As a matter of legal principle, a person who ‘republishes’ a defamatory comment is equally liable to an action in defamation as the person who, made the comment originally. It is for this reason that the print media in particular is very cautious about how and when it publishes comments made by others where they concern another person.

And there is probably no reason why these same principles regarding ‘republication’ cannot apply to social media. If a conversation takes place on your personal social media page and one of your ‘friends’ posts a comment which is defamatory of another person, a potential exists for the person whose page hosts the comment, to be seen to be ‘republishing’ the comment if they respond to the defamatory post and cause a notification of the comment and the comment itself to again be distributed to all social media ‘friends’.

I have not yet seen a case where this argument has been raised or the host of a social media page sued for republication of a defamatory comment, but I would have thought it is only a matter of time before a test case is run.

If you’re a player in the world of social media, the safest course is to manage your social media page carefully and to immediately delete any offensive or defamatory comments that might be made by others where they concern another person, and always ensure that your own posts do not speak ill of a person who can be readily identified in the comment.

By Schultz Toomey O’Brien Lawyers, Managing Partner Travis Schultz


Queensland Overtaking Law

Motorists & CyclistsA law has been passed in Queensland whereby drivers will have to provide at least a one metre distance between themselves and cyclists when overtaking.

Initially, there will be a two year trial period and will commence in a months’ time. In a 60km/h speed zone, motorists will need to ensure they keep a one metre distance from cyclists when overtaking and a 1.5 metre distance when speeds exceed 60 km/h.

There has however, been different views on this new law. The RACQ have said that we should be educating our motorists about safe distances when passing or overtaking which would lead to more courtesy on the road between our road users, then just enforcing a law.

The Queensland Transport, Housing and Local Government committee put together 68 recommendations some of these propose drivers be penalised if they breached the safe-distance rule and be fined $4400 and the loss of eight demerit points, and cyclists be able to treat stop signs as give-way signs.

Although it was a cycling committee who initiated the one-metre overtaking distance law, a number of other cycling organisation have opposed the idea of the legislation of a minimum distance and should only be a recommendation as suggested by the RACQ.

Thinking of starting a business?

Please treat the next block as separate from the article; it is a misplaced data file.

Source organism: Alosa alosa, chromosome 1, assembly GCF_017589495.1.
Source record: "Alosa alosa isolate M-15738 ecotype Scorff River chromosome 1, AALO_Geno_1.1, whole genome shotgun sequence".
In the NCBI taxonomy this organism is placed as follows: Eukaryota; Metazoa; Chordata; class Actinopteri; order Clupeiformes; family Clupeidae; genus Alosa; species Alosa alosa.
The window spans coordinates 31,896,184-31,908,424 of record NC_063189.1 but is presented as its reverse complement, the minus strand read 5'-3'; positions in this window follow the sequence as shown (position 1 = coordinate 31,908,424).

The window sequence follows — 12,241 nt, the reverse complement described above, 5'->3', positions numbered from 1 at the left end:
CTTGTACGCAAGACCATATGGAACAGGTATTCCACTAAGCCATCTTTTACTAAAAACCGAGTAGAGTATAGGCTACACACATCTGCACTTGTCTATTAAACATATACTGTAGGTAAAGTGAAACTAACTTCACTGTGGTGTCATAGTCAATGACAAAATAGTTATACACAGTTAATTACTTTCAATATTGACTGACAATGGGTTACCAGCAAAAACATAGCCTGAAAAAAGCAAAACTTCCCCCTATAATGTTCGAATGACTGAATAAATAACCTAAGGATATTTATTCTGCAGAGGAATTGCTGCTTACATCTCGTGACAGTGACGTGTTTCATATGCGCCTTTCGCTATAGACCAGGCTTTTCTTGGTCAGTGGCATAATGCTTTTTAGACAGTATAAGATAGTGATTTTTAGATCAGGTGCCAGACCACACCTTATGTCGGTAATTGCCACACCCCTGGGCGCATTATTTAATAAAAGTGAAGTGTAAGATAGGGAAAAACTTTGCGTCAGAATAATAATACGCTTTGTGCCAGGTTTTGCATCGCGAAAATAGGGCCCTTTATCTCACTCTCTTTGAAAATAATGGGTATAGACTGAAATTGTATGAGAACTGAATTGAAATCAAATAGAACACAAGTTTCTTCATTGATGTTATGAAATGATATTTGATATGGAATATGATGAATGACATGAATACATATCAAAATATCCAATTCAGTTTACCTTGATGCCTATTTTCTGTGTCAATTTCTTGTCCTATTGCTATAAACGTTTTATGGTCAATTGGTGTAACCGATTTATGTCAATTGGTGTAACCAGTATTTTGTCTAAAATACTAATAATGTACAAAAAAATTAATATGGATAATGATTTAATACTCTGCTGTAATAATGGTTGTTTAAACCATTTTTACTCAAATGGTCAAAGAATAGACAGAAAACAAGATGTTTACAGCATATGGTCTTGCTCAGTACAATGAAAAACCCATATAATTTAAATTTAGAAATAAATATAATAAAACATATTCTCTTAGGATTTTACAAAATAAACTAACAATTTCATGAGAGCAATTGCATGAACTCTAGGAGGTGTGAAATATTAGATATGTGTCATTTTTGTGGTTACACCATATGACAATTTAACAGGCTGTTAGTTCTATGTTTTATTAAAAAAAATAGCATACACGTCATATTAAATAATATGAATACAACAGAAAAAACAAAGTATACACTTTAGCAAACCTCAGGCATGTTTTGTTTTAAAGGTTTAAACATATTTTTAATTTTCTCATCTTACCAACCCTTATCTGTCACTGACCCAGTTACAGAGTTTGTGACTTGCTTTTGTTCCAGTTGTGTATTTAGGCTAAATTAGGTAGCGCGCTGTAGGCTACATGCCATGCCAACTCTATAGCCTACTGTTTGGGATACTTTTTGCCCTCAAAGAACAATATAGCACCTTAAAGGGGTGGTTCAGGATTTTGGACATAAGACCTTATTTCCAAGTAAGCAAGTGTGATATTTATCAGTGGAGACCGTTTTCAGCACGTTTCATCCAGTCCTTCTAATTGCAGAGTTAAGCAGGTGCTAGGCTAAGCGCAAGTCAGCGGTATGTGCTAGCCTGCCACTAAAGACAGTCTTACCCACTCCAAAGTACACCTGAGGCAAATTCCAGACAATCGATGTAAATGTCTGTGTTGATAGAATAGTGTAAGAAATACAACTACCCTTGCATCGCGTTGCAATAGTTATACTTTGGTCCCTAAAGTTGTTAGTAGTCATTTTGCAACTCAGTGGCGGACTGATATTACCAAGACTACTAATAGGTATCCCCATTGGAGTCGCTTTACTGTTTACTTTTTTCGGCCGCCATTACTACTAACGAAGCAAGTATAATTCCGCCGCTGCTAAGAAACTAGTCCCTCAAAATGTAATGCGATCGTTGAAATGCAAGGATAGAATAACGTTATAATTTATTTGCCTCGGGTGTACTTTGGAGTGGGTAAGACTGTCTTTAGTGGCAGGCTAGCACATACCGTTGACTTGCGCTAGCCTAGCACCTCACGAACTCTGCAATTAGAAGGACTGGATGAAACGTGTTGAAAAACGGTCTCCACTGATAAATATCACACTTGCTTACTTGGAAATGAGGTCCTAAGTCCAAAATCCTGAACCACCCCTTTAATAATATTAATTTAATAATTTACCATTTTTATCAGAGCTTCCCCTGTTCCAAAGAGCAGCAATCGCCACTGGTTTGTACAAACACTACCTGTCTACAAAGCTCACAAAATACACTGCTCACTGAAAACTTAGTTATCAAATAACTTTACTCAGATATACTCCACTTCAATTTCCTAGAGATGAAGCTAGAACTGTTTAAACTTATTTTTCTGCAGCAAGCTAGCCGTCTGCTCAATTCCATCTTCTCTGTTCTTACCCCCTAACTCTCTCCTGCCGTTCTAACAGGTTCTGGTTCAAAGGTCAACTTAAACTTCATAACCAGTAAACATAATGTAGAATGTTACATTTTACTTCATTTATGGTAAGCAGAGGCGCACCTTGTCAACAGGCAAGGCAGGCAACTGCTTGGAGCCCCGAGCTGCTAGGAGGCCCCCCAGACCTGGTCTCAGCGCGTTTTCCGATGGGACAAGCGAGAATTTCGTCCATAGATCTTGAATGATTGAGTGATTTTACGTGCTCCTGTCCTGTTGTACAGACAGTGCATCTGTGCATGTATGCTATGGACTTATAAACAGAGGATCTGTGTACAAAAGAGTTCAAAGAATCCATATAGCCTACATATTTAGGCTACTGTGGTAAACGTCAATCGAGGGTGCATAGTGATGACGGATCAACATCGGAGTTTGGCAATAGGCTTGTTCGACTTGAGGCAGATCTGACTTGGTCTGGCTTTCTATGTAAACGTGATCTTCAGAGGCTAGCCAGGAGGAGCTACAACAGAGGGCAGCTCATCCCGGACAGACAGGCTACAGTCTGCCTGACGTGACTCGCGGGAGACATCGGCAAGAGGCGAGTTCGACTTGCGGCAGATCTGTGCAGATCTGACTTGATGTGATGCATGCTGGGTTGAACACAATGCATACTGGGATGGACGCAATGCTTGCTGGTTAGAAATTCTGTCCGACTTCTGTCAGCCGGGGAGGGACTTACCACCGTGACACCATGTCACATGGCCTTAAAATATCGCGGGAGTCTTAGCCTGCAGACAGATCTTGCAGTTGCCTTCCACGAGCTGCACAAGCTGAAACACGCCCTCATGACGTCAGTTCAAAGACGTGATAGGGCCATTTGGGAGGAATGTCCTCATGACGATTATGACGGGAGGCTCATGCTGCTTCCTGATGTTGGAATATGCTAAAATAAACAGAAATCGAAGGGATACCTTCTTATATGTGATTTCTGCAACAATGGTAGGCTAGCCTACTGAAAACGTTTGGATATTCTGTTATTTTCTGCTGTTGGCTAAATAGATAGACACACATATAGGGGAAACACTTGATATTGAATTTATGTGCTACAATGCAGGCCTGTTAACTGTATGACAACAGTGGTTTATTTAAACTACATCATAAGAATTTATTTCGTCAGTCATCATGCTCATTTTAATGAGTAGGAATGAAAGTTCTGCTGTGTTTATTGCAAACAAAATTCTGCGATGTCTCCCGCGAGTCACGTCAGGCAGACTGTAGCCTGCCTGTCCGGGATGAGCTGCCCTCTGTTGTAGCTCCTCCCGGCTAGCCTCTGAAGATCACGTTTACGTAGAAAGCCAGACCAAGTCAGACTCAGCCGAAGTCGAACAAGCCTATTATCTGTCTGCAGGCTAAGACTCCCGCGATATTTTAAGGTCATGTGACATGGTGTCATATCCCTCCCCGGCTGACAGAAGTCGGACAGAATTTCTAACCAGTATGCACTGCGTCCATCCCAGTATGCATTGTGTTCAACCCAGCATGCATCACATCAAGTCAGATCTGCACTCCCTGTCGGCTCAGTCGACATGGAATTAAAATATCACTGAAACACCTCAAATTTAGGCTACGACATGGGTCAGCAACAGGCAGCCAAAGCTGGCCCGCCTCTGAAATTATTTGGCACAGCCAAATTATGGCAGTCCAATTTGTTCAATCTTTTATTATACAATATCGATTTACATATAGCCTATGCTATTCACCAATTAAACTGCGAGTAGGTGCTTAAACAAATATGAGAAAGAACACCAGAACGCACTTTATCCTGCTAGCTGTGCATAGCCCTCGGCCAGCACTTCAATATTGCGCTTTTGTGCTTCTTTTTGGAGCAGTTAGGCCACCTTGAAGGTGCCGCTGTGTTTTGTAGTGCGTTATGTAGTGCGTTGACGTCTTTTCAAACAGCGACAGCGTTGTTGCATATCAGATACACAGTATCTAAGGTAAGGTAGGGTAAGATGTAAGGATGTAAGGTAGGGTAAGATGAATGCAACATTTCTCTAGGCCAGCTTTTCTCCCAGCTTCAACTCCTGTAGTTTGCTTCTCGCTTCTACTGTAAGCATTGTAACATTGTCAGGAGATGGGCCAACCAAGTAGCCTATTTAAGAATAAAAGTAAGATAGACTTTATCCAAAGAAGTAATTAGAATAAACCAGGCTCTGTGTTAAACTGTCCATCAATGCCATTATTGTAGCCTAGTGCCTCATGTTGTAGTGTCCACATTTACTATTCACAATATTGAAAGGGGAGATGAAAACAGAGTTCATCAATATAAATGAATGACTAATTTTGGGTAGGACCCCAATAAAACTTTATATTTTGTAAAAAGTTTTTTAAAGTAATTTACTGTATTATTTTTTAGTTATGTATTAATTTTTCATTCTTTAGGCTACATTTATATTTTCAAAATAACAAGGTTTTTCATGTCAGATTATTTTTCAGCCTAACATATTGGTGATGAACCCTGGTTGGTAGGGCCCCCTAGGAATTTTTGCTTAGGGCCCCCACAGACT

Business PlanWhen you think of starting a business there can be a number of different ideas running through your head. You really need to ask yourself a number of questions before you start such as:

  1. will people be interested in buying your service or product?
  2. who are your competitors?
  3. what skills will be required?
  4. do you have the financial capacity?
  5. is your product unique?; and
  6. can the business grown in the market?

By conducting this research you can generate an understanding as to whether your business idea is possible and from here you can start creating your business goals.

If you need assistance with starting a business, contact our commercial department today and they will be more than happy to guide you through the process.

New Rules for Older Drivers

As of 1st January 2014, new laws will be put into place for older drivers who are over the age of 75. There are a number of older drivers who are more than capable of driving however, with age physical and mental conditions can start occurring. Therefore, the introduction of a yearly medical check up will assist with diagnosing any problems early and possibly managed sooner.

New Rules for Older Drivers

Currently, older drivers over 75yrs have to carry a medical certificate; however when the new rules are introduced a 12 month maximum will be placed on these certificates.  There is the possibility that some doctors may like to see their patient/s more regularly to ensure their health is ok and may provide a medical certificate for shorter time periods.  Doctors may also put restrictions on the medical certificate if they feel that the patient is unable to drive at night or at certain times during the day.

There is no need for a licence renewal (unless it is due) or to re-sit a driving test. However, the authorities do have the right to investigate a person’s ability to operate a vehicle.

For further information visit

Family Breakdowns

In a situation where there is a family breakdown, unless the child is over the age of 18, parents still have the legal obligation to maintain the health and well-being of that child. In some cases where an agreement cannot be made for the care of their child, the court may step in and make ‘orders’ which could have an effect on how the parents will share the responsibility for the child.

shutterstock_90897701When Parents Separate

When parents decide to separate or already have, there are a number of things that need to be taken into consideration for the child. This includes where they are going to live, who is going to look after them, are they going to stay living with their brothers and sisters, when will they get to see each parent, do they go and live with grandparents or close relatives.

Best Interest for the child

It is in the ‘best interest’ as stated by law, that the parents make the right decisions regarding what is best for their child. The law also says that it is in the child’s best interest to have contact with both of their parents. However, due to family circumstances there may be times when this isn’t made possible for the child.

If the parents are unable to come to an agreement then an outsider might intervene to assist with making the decision and therefore, they won’t have to go to court. Otherwise, if the parents cannot agree, they can apply to the court for parenting orders and they will deal with the following:

  • whether the child will live with one parent or whether they should share the care
  • the time the child will spend with the parent they don’t live with
  • the time the child will spend with other important family members
  • how the parents will make decisions about other important issues like health, education and religion